Google Post a blog in response, defending the quality of its partner network and saying the report makes some “extremely inaccurate claims”. After reviewing several websites shared by the Financial Times, the company also said it would take appropriate action including possibly removing all advertisements on the sites.

“We have strict policies that all third-party publishers must follow in order to be able to serve ads and we recently expanded our partnership with Integral Ad Science” — a San Francisco-based digital ad verification group — “to allow advertisers to measure where their ads are running,” Google told the newspaper. Financial Times.

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Inefficiencies abound in the digital advertising industry. Last week, the Association of National Advertisers, a US trade association, reported that 15 percent of the $88 billion spent on programmatic digital advertising is wasted on “designer-advertising” websites designed to flood the user with ads and get accidental clicks.

Google tells advertisers that TrueView ads It will only display on “high-quality publisher websites” that are “carefully vetted and must meet Google’s inventory quality standards”. The company stipulates that TrueView ads should not start with passive scrolling, “must be audible by default,” and content between ads must also be “at least” 10 minutes long.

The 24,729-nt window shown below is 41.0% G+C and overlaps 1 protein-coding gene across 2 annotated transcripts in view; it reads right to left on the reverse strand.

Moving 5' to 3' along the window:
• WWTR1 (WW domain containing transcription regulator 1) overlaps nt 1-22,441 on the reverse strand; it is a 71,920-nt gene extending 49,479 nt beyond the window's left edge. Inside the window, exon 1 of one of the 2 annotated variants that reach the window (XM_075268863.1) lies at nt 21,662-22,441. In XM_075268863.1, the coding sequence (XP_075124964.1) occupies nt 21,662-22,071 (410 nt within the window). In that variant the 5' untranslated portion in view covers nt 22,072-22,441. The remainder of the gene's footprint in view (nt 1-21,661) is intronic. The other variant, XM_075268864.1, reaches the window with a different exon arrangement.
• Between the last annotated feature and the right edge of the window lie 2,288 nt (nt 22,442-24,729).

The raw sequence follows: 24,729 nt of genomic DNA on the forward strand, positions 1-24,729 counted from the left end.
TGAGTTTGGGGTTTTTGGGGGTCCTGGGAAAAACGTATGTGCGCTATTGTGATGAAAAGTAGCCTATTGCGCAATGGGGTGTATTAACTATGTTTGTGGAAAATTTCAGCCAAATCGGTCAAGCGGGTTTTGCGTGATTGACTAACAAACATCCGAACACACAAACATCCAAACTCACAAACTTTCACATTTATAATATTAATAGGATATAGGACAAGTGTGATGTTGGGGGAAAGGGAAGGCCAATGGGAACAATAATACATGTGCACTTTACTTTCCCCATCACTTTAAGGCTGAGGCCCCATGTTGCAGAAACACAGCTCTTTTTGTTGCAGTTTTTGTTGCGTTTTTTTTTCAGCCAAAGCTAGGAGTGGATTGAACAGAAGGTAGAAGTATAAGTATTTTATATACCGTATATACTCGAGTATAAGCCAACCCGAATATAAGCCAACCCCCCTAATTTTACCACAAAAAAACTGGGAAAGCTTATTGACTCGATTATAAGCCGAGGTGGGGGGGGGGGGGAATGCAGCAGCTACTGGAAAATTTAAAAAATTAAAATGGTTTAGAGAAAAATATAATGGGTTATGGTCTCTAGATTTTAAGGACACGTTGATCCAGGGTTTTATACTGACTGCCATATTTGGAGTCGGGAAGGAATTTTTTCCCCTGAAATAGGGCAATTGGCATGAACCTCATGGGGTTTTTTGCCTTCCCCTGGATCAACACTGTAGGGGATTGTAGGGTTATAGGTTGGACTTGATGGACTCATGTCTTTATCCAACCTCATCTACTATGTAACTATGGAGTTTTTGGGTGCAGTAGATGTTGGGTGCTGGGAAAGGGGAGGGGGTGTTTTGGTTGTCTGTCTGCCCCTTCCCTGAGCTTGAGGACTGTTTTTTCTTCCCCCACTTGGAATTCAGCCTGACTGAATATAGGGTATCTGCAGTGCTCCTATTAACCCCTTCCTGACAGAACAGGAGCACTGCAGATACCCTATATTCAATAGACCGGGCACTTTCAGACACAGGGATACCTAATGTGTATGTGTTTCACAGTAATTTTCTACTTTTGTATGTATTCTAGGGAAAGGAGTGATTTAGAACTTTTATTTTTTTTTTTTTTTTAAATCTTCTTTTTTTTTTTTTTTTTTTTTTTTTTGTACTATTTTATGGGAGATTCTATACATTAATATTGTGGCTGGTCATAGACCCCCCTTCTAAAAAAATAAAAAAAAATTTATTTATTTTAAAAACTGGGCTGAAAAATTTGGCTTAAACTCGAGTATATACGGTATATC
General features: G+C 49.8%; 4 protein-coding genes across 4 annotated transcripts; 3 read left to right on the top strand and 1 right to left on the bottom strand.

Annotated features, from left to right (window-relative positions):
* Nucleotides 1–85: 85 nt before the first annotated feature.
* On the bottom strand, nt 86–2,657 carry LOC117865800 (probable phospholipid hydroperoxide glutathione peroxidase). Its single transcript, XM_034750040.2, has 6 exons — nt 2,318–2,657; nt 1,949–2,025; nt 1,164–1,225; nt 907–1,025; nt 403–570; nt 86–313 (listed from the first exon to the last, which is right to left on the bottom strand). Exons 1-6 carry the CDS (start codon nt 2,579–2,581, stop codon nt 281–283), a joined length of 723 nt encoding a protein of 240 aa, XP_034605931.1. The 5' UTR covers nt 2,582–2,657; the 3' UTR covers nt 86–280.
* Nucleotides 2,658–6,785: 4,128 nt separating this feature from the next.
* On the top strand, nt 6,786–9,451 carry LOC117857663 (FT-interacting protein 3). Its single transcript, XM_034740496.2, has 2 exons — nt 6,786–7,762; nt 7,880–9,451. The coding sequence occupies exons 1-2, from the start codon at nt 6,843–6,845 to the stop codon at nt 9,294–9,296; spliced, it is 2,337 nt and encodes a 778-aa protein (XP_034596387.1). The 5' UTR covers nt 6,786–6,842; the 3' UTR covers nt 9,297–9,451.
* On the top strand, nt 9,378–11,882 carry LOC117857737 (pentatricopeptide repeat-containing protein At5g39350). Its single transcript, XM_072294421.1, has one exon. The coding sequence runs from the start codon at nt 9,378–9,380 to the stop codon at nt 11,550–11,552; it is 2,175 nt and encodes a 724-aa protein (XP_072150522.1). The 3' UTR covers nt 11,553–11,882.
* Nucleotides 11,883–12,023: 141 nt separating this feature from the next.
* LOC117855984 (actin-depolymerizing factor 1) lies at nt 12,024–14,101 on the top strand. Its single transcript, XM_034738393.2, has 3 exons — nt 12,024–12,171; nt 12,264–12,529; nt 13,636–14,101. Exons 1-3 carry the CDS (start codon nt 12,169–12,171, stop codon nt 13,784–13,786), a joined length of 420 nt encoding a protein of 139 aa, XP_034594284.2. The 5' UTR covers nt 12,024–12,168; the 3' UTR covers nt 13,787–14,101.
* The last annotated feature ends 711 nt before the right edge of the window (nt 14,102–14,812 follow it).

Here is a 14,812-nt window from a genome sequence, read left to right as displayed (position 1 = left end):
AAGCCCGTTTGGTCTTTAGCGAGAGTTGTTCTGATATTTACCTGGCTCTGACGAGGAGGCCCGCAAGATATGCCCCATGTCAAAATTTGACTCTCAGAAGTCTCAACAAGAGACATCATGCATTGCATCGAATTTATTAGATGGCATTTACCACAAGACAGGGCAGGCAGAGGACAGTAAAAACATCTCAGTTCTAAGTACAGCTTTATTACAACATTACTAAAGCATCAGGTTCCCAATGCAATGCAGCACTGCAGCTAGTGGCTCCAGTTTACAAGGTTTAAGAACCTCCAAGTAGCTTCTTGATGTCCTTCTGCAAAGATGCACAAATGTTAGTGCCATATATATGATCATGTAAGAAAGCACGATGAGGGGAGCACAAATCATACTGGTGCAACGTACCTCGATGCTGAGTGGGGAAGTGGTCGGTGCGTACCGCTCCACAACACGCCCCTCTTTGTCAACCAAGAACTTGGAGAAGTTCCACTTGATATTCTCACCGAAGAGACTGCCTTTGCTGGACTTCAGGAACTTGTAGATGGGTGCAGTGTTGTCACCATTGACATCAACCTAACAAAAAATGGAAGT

But Adalytics found many examples that broke those rules. On one website, scrolling started a silent video of five ads in a row in the lower-right corner of the screen. A one-minute “movie” of random content followed, before five more ads began playing. Each “view” counts as an engaged consumer.

Advertisers are often not aware of exactly where their ads are showing because Google limits the use of independent third-party tracking tools that can accurately measure how and where digital ads are placed.

“It’s ultimately Google’s servers that decide when or how often a TrueView ad is inserted into a given ad slot,” Adalytics researcher Krzysztof Franaszek wrote in the company’s study of TrueView.

Google allowed “Video Actions Campaigns” to spend exclusively on YouTube before September 2021, when it removed the ability to opt out of its video partner network. A Google spokesperson told the Financial Times that marketers can, however, “work directly with their Google representative if they want to opt out of Google video partners.”

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When Adalytics sampled some ad campaigns, it found that 42-75 percent of TrueView ads were assigned to partner websites that were identified as showing video ads in muted, auto-playing, obscured, or “out-of-stream” video slots. Complies with Google Ads standards. Less than a fifth of advertising budgets went to YouTube.com or the YouTube app.

Franaszek has also documented finding TrueView ads on sites that have been criticized for allegedly spreading disinformation, including pravda.ru, a Russian state media site.

“This is an unprecedented opportunity for advertisers to recover billions of dollars in refunds and lawsuits,” said Claire Atkin, co-founder of Check My Ads, a watchdog that tracks abuse in the digital ad technology industry. “This research makes a mockery of any effort that Google purports to direct towards reasonable business practice in the advertising industry.”

The article has been updated to clarify that Adalytics search links to Google’s partner video sites rather than the YouTube platform.